Office Diaries

An insider's guide to success in the workplace

Finding Out Your Date Wants to Be "Just Friends"

Dating doesn't have to be a game.
Bella DePaulo
This post is a response to Undateable: Guest Post by Elliott Lewis by Bella DePaulo, Ph.D.

I was fascinated by this post on fellow PT blogger, Bella DePaulo's blog. It featured a piece by Elliot Lewis about his dating experiences. You can read it here, but basically, he talks about a date where the woman shows every indication that she is interested in him romantically, but then at the end of the night, informs him that she wants to be "just friends." But where it got really interesting for me was in the comment section where many were from women trying to clue him in, (from their perspectives) and many others were from men who sympathized.

The insights were informative and did a really good job at illustrating two sides of the same coin. But, once I digested it all, I was left with a nagging feeling that something was still missing. We have all of these people trying to "explain" the situation to Elliot, which may very well in fact, explain the situation. And that's where it falls apart for me. There would be no need for all the explaining if a conversation had supplanted the assumptions.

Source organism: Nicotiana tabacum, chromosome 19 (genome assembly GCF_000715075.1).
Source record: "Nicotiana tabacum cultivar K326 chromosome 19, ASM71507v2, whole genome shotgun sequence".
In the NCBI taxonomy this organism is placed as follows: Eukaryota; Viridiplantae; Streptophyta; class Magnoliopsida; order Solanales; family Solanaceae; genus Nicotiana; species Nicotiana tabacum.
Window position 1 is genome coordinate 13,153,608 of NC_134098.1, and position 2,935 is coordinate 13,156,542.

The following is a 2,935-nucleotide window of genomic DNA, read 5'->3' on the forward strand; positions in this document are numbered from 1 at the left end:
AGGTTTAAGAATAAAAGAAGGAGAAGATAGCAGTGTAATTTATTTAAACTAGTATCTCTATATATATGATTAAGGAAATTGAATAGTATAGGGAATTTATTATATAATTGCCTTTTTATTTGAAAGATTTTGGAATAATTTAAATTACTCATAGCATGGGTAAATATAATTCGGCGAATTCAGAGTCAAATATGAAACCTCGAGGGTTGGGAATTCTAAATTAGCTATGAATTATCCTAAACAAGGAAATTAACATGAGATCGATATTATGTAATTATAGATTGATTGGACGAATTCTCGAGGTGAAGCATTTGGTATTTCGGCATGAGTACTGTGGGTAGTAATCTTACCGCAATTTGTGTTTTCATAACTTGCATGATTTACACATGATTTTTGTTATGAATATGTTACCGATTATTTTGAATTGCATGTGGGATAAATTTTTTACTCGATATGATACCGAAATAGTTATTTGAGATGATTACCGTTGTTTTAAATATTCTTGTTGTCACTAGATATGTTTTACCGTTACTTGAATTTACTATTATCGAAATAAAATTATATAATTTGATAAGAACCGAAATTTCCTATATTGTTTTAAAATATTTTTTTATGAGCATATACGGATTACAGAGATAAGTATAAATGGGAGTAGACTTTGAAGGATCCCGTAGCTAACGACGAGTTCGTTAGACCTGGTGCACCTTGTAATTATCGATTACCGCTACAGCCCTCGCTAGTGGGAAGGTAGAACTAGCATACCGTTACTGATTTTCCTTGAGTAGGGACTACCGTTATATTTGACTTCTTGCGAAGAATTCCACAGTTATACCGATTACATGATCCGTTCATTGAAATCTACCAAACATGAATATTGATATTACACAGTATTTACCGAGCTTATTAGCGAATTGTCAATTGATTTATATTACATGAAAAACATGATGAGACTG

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I talk a lot about communications in the workplace, but why shouldn't the same rules apply to dating? Clarity, truth and understanding—how can it not pay off? I kept hearing myself say, "Why didn't they just talk about it?" They liked each other, but differently. No harm. No foul. Just human. If only we could make more space for people that makes it okay for them to be what and where they are.

I like to imagine a world where Elliot and his date could have had a conversation about how they felt. He could have told her what he wanted rather than expect the environmental queues to do the work for him. She could have done the same before she agreed to go out with him. Even if she wasn't sure how she felt, she could have just said that. It's perfectly reasonable.

By the time we are old enough to date, we should be old enough to give and receive information that enables us to make decisions that are right for us.  The judgments, expectations, rules and assumptions need to go. Otherwise, someone is bound to get hurt.

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Donna Flagg is the author of Surviving Dreaded Conversations and a New York City-based dancer.

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